Having far too much faith in humanity, I tried this sort of thing a few times. In the end there were some things that were repeated: people that seemed like lovely people would quickly/gladly throw all agreements out the window for some small gain. The people that would honor their agreements were more the exception than the rule. Dishonesty seems so common, I'm pretty amazed the society functions at all.

At the same time, there were situations where people kept their word and things ... prospered.


- - - -

In 2006 I lived in a community. I've told the story several times about when the vegan moved in. Rather than following the way things are, the vegan commanded that all of the current residents must conform to what she commands. It was the beginning of the end.

When you have a group of people, it does seem like one icky person can easily poison an entire group. Easily. In fact, one person can spend 30 seconds saying something nasty and it can take a week until the group can be healthy again.

Further, if one person is trying to build a beautiful future, and 20 people are along for the ride, it seems that one destructive person doesn't need to try very hard to end that beautiful future. Therefore, it does seem like the 20 people need to be passionate about the beautiful future, or else they will be swept away by the first speck of ick.

Another way of looking at it: Poison will happen. A lot. Poison will quickly wash away the dispassionate. So, in a way, having an icky person come by once in a while leaves behind a healthier, more passionate group.


- - - -


So I guess the summary of these life experiences are:

- most people will honor their commitments as long as it is convenient to them. It takes a rare person of magnificent strength of character to honor their commitment when it is inconvenient.

- great prosperity comes from a group of awesome people.

- one bad apple can spoil the whole bunch

- one amazing person can be amazing despite a hundred bad apples

- most people consume their environment. a few people build a better tomorrow. Builders are drained when surrounded by consumers.

- the trick is to come up with a recipe that incubates the builders and discourages the consumers.

 
john mcginnis
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Some tools that I have developed over the years to increase the forward velocity as Paul says --

* Keep a journal! It may sound stupid but let me tell you it can save hours of looking for 'X'. Looking for the one supplier for the sparkplug for the wookie
machine? "Just take a minute to look it up on the Internet! Three hours later well there it is". Putting it to paper in a journal saves a portion of that three
hours. Fact for most of the machinery I have developed what I call 'service cards'. Nothing more than a 4x5 index of -- tire size, type and qty of oil,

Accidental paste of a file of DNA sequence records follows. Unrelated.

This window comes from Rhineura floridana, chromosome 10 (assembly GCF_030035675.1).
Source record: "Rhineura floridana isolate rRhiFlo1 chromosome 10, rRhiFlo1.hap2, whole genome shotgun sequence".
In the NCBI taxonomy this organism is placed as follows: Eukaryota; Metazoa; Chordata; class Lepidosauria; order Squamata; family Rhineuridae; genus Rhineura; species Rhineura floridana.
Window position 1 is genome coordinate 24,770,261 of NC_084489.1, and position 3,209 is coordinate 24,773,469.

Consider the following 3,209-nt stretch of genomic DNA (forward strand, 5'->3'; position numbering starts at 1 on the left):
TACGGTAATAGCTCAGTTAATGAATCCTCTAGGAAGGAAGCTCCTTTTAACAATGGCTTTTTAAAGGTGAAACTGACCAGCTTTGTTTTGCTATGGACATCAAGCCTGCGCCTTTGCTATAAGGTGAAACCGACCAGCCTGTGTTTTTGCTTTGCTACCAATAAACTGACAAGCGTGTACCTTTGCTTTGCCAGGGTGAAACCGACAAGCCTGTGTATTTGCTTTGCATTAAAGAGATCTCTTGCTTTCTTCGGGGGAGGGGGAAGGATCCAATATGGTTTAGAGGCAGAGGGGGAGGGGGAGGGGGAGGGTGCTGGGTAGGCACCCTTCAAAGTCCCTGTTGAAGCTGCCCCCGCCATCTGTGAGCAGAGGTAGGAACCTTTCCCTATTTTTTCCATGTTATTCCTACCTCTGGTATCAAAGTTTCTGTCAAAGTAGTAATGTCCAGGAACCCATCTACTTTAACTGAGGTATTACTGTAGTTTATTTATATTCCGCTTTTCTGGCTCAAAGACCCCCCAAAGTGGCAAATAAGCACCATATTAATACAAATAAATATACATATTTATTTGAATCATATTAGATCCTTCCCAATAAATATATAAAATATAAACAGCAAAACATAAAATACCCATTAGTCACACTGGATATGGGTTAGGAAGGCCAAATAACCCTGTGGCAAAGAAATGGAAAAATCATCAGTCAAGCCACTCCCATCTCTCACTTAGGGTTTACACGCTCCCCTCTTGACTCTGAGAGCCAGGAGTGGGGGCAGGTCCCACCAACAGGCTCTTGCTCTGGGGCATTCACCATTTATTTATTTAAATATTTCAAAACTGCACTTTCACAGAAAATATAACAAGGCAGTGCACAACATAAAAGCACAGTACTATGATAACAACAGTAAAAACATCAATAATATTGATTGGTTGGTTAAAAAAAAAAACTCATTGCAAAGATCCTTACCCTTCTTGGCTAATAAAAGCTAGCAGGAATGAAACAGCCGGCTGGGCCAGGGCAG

brake fluid type, all lightbulbs, special tooling needs, etc. One each in the glove box of every vehicle.

* A place for everything! I have spent hours looking for something to do something else. Get in the habit of housing your resources in the same places
all the time so that almost like a zen master the tools' handle falls into your hand without your thought. In that same vein, group resources based on their
supporting role in the task at hand. I would suggest that having duplicates of some resources each for a given partner in a given role is beneficial so long
as the price is not prohibitive.

* Schedule stuff! I'll call them tomorrow is not enough, because come tomorrow some other emergency will occur which is from one of your friends. I
have noticed that there is a great deal of time wasted by the demands of others warranted or not. Get YOUR life scheduled to accomplish YOUR aims.
Then be polite but firm and simply tell this or that person you have a conflict. Funny most people would not begrudge someone who has to go to the
doctor at a given day and hour, but will think you are a callous person because it is important you get the head gasket replaced on the tractor today.

* Play Chess not checkers. Permaculture in many ways teaches Chess. Grow nitrogen fixers that produce no fruit to accelerate the growth of a fruit
in a later cycle. Think end game and work backwards to the present.

* Rent before you buy it. If any tool you use is only used a couple of days a year rent it. If its a core part of your operation, buy it, you will need it again.

Just some thoughts.
 
Annalisa Giust
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Regarding your comments on friends having an "emergency" and wanting help. I just heard a great quote the other day, (as I am one of those people that will drop everything to help out a friend regardless of inconvenience to me). "That is not my circus, and those are not my monkeys." I think I will be using this in the future. I love the service card idea, I can never remember that stuff, and that idea alone will save me nice wasted time.
Thanks!
 
Jason Silberschneider
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One of the biggest inspirations and encouragements I've had since I began my homesteading adventure was listening to Paul's 3-part update on his first 18 months at the laboratory.

We sold up and moved out to our property about the same time as Paul acquired his. And I spent the next 2 years or so facing obstacle after obstacle, setback after setback, struggling to get the whole permaculture thing off the ground. I didn't really have time to visit Permies that much, let alone keep up with the podcasts. Several times I wondered whether I'd made the right choice or not, taking on this huge change in lifestyle.